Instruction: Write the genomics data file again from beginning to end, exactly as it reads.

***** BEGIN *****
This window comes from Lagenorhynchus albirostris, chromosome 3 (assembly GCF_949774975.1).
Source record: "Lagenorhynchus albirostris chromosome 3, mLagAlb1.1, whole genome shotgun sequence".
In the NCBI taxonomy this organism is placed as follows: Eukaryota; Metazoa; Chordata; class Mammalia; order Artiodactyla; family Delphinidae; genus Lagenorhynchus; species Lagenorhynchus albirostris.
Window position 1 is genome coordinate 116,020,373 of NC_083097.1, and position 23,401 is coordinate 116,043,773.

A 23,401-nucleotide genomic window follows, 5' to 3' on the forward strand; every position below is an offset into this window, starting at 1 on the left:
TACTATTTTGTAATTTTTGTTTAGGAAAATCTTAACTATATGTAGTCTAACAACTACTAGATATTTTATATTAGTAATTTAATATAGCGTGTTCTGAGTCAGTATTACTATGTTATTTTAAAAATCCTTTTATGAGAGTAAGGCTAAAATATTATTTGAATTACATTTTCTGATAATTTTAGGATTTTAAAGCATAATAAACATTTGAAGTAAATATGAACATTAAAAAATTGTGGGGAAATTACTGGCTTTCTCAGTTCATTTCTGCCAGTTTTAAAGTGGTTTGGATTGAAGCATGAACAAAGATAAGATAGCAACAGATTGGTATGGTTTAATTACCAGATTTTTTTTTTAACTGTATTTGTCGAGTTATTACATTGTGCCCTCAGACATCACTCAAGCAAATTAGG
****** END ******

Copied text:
This window comes from Lagenorhynchus albirostris, chromosome 3 (assembly GCF_949774975.1).
Source record: "Lagenorhynchus albirostris chromosome 3, mLagAlb1.1, whole genome shotgun sequence".
In the NCBI taxonomy this organism is placed as follows: Eukaryota; Metazoa; Chordata; class Mammalia; order Artiodactyla; family Delphinidae; genus Lagenorhynchus; species Lagenorhynchus albirostris.
Window position 1 is genome coordinate 116,020,373 of NC_083097.1, and position 23,401 is coordinate 116,043,773.

A 23,401-nucleotide genomic window follows, 5' to 3' on the forward strand; every position below is an offset into this window, starting at 1 on the left:
TACTATTTTGTAATTTTTGTTTAGGAAAATCTTAACTATATGTAGTCTAACAACTACTAGATATTTTATATTAGTAATTTAATATAGCGTGTTCTGAGTCAGTATTACTATGTTATTTTAAAAATCCTTTTATGAGAGTAAGGCTAAAATATTATTTGAATTACATTTTCTGATAATTTTAGGATTTTAAAGCATAATAAACATTTGAAGTAAATATGAACATTAAAAAATTGTGGGGAAATTACTGGCTTTCTCAGTTCATTTCTGCCAGTTTTAAAGTGGTTTGGATTGAAGCATGAACAAAGATAAGATAGCAACAGATTGGTATGGTTTAATTACCAGATTTTTTTTTTAACTGTATTTGTCGAGTTATTACATTGTGCCCTCAGACATCACTCAAGCAAATTAGG